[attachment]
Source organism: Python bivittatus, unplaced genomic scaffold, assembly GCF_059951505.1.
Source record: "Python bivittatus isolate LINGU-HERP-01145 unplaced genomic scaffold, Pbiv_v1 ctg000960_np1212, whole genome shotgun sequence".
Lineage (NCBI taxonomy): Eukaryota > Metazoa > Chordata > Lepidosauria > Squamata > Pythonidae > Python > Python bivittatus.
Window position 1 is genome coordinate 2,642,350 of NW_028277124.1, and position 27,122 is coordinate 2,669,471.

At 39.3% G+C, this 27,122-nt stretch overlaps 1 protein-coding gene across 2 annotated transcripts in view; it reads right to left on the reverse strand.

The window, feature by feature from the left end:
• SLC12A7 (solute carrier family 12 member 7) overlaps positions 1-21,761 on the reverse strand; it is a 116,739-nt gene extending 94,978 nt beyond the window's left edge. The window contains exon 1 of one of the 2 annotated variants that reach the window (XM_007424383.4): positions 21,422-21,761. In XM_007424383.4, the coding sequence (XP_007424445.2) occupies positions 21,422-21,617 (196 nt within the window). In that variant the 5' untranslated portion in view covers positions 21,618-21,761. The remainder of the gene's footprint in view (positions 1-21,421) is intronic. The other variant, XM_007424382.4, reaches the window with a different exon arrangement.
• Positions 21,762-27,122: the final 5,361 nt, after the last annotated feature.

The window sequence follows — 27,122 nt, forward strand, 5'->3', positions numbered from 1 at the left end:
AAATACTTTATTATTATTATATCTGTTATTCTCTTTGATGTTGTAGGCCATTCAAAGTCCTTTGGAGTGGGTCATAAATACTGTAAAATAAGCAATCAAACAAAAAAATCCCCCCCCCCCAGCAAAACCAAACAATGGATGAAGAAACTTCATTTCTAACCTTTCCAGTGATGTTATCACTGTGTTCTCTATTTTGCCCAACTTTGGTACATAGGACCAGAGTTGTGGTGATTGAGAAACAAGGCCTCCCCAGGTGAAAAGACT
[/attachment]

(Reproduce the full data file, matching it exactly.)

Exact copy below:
Source organism: Python bivittatus, unplaced genomic scaffold, assembly GCF_059951505.1.
Source record: "Python bivittatus isolate LINGU-HERP-01145 unplaced genomic scaffold, Pbiv_v1 ctg000960_np1212, whole genome shotgun sequence".
Lineage (NCBI taxonomy): Eukaryota > Metazoa > Chordata > Lepidosauria > Squamata > Pythonidae > Python > Python bivittatus.
Window position 1 is genome coordinate 2,642,350 of NW_028277124.1, and position 27,122 is coordinate 2,669,471.

At 39.3% G+C, this 27,122-nt stretch overlaps 1 protein-coding gene across 2 annotated transcripts in view; it reads right to left on the reverse strand.

The window, feature by feature from the left end:
• SLC12A7 (solute carrier family 12 member 7) overlaps positions 1-21,761 on the reverse strand; it is a 116,739-nt gene extending 94,978 nt beyond the window's left edge. The window contains exon 1 of one of the 2 annotated variants that reach the window (XM_007424383.4): positions 21,422-21,761. In XM_007424383.4, the coding sequence (XP_007424445.2) occupies positions 21,422-21,617 (196 nt within the window). In that variant the 5' untranslated portion in view covers positions 21,618-21,761. The remainder of the gene's footprint in view (positions 1-21,421) is intronic. The other variant, XM_007424382.4, reaches the window with a different exon arrangement.
• Positions 21,762-27,122: the final 5,361 nt, after the last annotated feature.

The window sequence follows — 27,122 nt, forward strand, 5'->3', positions numbered from 1 at the left end:
AAATACTTTATTATTATTATATCTGTTATTCTCTTTGATGTTGTAGGCCATTCAAAGTCCTTTGGAGTGGGTCATAAATACTGTAAAATAAGCAATCAAACAAAAAAATCCCCCCCCCCCAGCAAAACCAAACAATGGATGAAGAAACTTCATTTCTAACCTTTCCAGTGATGTTATCACTGTGTTCTCTATTTTGCCCAACTTTGGTACATAGGACCAGAGTTGTGGTGATTGAGAAACAAGGCCTCCCCAGGTGAAAAGACT